Unfortunately, it appeared that it's very hard to build a model which is relatively "generic". The language models are very domain-dependent, it's almost impossible to build a good language model for every possible text. Books are almost useless for conversational transcription, no matter what amount of book texts do you have. And, you need terabytes of data in order to reduce accuracy just 1%.
Still, the released language model is an attempt to do so. More importantly, the source texts used to build the langauge model are more-or-less widely available, so it will be possible to extend and improve the model in the future.
I found it quite interesting to solve this problem of domain-dependence. Despite the common fact that trigram models work "relatively well", in fact they do not. This survey I find very relevant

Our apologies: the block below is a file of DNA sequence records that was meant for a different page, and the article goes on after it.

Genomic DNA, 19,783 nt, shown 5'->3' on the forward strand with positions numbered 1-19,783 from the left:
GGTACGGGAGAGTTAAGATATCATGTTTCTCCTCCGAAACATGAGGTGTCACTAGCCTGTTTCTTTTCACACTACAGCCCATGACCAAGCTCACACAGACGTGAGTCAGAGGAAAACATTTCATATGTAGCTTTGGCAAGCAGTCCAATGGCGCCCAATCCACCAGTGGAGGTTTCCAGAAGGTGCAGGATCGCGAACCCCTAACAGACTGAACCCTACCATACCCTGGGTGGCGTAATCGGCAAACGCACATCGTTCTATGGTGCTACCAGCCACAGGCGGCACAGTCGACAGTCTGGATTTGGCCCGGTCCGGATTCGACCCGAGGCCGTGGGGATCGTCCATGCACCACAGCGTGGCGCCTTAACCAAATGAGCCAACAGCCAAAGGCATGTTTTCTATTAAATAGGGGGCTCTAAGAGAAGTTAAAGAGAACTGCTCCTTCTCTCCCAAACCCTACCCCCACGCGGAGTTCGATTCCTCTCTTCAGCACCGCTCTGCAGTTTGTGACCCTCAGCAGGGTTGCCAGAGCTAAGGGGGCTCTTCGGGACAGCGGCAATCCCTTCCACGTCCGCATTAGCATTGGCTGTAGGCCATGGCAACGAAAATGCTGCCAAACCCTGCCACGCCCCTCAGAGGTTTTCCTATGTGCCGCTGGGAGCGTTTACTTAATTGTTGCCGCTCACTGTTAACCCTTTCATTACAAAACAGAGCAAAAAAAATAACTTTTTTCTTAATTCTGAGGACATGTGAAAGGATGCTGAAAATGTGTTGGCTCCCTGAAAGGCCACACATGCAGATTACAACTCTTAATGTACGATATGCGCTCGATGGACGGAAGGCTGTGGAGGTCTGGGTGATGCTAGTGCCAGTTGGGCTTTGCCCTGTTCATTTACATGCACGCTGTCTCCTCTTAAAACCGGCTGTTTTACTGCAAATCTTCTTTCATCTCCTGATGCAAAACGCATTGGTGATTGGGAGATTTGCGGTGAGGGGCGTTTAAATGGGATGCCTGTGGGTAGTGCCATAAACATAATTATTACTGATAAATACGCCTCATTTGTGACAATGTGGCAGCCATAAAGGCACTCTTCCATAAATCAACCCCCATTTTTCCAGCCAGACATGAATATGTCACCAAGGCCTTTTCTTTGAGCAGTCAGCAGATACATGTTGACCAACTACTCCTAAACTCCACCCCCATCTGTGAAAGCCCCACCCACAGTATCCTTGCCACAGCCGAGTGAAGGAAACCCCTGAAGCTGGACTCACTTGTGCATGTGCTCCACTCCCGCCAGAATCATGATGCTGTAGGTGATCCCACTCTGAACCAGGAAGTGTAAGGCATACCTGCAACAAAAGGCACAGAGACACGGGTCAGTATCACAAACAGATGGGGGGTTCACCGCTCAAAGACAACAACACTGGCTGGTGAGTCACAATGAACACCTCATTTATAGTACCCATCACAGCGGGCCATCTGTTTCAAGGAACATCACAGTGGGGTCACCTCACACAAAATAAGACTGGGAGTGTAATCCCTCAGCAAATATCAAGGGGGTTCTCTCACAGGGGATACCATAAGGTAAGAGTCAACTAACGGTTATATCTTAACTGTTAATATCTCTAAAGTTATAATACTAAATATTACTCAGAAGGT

TWO DECADES OF STATISTICAL LANGUAGE MODELING WHERE DO WE GO FROM HERE? by Ronald Rosenfeld
Brittleness across domains: Current language models are extremely sensitive to changes in the style, topic or genre of the text on which they are trained. For example, to model casual phone conversations, one is much better off using 2 million words of transcripts from such conversations than using 140 million words of transcripts from TV and radio news broadcasts. This effect is quite strong even for changes that seem trivial to a human: a language model
trained on Dow-Jones newswire text will see its perplexity doubled when applied to the very similar Associated Press newswire text from the same time period...